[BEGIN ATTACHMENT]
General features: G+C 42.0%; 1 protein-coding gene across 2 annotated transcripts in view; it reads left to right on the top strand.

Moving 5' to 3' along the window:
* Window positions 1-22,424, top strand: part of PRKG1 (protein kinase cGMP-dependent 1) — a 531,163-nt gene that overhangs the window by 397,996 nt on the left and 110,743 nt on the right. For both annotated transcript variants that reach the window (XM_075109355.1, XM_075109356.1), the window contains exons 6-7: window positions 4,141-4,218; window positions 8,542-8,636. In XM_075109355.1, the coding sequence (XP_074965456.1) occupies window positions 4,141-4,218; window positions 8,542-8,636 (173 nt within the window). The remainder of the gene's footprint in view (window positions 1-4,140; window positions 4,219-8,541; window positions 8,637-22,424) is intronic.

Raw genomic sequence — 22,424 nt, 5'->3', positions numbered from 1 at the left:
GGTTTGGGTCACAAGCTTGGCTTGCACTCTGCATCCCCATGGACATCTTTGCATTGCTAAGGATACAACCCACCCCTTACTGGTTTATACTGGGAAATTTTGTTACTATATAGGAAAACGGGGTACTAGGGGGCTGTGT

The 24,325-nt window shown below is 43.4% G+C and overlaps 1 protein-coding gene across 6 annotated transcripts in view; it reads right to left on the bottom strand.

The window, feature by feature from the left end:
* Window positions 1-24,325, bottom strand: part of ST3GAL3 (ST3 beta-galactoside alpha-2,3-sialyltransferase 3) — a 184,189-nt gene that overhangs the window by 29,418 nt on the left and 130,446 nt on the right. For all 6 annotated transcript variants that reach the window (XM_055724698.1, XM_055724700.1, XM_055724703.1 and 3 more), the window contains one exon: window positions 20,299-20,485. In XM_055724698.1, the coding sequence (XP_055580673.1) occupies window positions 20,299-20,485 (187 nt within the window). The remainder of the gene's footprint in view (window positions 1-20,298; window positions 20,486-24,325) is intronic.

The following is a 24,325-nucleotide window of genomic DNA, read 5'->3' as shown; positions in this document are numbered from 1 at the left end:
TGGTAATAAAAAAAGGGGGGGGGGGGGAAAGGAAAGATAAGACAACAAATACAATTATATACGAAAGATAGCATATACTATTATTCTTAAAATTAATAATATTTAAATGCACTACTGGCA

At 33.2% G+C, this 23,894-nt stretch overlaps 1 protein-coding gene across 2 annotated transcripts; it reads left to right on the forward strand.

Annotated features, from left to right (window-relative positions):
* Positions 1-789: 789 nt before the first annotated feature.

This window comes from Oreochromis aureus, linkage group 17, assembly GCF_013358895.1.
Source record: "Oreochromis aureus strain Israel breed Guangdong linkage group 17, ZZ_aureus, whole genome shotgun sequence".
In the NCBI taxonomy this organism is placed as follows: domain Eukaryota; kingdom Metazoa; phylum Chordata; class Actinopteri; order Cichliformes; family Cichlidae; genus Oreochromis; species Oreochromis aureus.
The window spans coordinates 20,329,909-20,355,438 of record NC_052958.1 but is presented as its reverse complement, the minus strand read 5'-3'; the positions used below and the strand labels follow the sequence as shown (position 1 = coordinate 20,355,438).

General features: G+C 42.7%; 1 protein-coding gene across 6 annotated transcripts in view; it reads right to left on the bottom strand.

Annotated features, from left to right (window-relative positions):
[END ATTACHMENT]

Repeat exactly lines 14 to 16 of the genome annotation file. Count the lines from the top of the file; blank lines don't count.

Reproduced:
This window comes from Oreochromis aureus, linkage group 17, assembly GCF_013358895.1.
Source record: "Oreochromis aureus strain Israel breed Guangdong linkage group 17, ZZ_aureus, whole genome shotgun sequence".
In the NCBI taxonomy this organism is placed as follows: domain Eukaryota; kingdom Metazoa; phylum Chordata; class Actinopteri; order Cichliformes; family Cichlidae; genus Oreochromis; species Oreochromis aureus.